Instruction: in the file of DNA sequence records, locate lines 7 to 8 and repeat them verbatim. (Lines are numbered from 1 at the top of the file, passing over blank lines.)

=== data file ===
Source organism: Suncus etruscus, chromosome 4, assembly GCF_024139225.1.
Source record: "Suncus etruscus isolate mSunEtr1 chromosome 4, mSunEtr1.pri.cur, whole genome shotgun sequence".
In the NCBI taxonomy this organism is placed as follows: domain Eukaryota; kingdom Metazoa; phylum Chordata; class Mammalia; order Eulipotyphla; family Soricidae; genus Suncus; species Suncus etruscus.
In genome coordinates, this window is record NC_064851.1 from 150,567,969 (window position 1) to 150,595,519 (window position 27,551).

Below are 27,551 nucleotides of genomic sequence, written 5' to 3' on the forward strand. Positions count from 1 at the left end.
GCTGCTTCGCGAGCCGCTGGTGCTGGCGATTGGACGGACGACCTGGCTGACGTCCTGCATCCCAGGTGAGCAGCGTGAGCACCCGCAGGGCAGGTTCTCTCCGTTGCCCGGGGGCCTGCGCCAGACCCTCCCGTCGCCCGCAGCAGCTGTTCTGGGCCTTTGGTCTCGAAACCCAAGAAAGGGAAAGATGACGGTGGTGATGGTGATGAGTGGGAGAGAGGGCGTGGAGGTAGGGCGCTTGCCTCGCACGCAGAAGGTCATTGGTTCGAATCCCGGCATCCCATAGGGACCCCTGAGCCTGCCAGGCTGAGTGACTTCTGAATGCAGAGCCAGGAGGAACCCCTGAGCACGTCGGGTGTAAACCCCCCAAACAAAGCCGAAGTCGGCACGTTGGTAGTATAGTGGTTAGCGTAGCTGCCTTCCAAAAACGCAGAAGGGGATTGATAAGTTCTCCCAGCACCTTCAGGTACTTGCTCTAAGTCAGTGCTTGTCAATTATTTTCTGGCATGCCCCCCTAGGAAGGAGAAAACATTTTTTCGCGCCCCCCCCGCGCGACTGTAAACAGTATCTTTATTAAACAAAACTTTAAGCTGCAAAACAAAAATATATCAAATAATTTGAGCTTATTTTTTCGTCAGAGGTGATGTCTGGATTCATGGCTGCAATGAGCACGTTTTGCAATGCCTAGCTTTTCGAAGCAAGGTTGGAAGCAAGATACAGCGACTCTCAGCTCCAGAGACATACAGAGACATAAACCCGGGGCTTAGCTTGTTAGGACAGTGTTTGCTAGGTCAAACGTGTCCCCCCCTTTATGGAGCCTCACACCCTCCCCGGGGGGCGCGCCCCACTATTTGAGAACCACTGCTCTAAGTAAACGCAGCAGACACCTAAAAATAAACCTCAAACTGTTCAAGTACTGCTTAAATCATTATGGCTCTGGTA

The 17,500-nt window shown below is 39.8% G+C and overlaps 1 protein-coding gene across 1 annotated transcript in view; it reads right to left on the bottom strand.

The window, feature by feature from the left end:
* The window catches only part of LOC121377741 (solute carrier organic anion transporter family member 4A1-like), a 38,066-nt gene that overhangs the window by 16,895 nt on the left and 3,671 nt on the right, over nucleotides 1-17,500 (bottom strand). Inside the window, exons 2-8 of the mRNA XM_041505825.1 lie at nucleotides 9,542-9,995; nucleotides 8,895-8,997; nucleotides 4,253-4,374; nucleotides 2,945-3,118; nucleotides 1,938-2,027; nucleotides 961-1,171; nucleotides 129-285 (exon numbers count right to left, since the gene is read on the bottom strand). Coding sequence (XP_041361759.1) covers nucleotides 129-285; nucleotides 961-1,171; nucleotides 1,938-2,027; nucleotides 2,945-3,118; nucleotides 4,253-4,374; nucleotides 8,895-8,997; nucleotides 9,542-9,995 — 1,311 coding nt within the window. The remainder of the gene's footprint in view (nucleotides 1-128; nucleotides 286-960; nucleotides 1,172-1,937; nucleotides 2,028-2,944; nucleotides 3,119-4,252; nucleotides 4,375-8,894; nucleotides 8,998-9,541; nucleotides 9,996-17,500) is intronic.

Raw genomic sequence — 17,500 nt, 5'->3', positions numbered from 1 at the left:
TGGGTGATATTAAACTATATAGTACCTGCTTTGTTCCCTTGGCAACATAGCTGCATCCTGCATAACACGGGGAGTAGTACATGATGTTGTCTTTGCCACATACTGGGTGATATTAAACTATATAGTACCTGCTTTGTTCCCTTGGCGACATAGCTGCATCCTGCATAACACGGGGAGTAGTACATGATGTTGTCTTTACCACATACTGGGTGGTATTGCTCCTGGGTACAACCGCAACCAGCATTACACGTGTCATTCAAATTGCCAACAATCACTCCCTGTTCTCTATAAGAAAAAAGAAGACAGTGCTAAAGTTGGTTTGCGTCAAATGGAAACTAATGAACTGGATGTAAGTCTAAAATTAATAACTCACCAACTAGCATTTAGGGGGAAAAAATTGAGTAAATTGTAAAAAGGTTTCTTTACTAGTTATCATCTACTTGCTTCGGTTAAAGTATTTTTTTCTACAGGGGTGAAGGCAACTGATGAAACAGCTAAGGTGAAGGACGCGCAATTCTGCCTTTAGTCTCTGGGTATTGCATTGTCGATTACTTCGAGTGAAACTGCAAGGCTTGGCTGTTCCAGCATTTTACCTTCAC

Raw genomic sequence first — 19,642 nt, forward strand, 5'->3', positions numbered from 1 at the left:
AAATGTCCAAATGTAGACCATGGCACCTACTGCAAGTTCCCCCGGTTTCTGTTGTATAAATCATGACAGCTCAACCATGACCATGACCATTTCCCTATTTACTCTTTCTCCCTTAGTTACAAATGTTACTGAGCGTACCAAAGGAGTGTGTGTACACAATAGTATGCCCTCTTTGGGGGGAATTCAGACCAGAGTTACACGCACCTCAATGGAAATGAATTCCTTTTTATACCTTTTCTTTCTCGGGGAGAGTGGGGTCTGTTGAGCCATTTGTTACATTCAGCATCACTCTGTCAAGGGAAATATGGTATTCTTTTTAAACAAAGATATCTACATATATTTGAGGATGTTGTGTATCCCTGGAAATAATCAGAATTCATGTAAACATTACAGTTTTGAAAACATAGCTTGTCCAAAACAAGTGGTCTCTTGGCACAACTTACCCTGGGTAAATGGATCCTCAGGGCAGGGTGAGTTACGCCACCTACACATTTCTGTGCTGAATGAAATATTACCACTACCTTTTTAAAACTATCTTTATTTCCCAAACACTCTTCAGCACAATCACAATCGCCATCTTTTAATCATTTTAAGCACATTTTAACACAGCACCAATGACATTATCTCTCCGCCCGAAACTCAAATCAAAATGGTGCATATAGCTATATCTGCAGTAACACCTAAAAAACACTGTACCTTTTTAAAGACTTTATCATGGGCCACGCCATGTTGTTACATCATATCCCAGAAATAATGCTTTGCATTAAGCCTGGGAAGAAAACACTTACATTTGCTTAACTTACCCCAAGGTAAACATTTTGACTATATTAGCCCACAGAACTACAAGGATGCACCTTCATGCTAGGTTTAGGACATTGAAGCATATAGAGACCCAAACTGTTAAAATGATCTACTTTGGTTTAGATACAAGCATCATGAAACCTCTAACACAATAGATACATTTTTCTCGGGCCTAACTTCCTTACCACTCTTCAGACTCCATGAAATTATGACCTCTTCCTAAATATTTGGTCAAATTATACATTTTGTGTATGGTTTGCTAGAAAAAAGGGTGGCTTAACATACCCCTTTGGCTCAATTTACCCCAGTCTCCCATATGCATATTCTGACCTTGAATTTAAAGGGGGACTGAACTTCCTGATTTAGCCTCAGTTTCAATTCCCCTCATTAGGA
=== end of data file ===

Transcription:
The 17,500-nt window shown below is 39.8% G+C and overlaps 1 protein-coding gene across 1 annotated transcript in view; it reads right to left on the bottom strand.

The window, feature by feature from the left end: